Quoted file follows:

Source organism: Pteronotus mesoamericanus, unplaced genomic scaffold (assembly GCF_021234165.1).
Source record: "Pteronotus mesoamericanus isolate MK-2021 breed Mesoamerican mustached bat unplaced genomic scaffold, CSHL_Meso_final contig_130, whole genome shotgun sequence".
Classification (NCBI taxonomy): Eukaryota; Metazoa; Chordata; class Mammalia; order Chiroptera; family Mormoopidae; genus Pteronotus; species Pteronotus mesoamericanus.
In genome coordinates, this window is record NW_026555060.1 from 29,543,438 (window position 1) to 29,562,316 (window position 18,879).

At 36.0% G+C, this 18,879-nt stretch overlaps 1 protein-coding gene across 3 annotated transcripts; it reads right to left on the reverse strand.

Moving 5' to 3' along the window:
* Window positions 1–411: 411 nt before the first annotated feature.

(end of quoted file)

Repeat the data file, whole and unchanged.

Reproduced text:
Source organism: Pteronotus mesoamericanus, unplaced genomic scaffold (assembly GCF_021234165.1).
Source record: "Pteronotus mesoamericanus isolate MK-2021 breed Mesoamerican mustached bat unplaced genomic scaffold, CSHL_Meso_final contig_130, whole genome shotgun sequence".
Classification (NCBI taxonomy): Eukaryota; Metazoa; Chordata; class Mammalia; order Chiroptera; family Mormoopidae; genus Pteronotus; species Pteronotus mesoamericanus.
In genome coordinates, this window is record NW_026555060.1 from 29,543,438 (window position 1) to 29,562,316 (window position 18,879).

At 36.0% G+C, this 18,879-nt stretch overlaps 1 protein-coding gene across 3 annotated transcripts; it reads right to left on the reverse strand.

Moving 5' to 3' along the window:
* Window positions 1–411: 411 nt before the first annotated feature.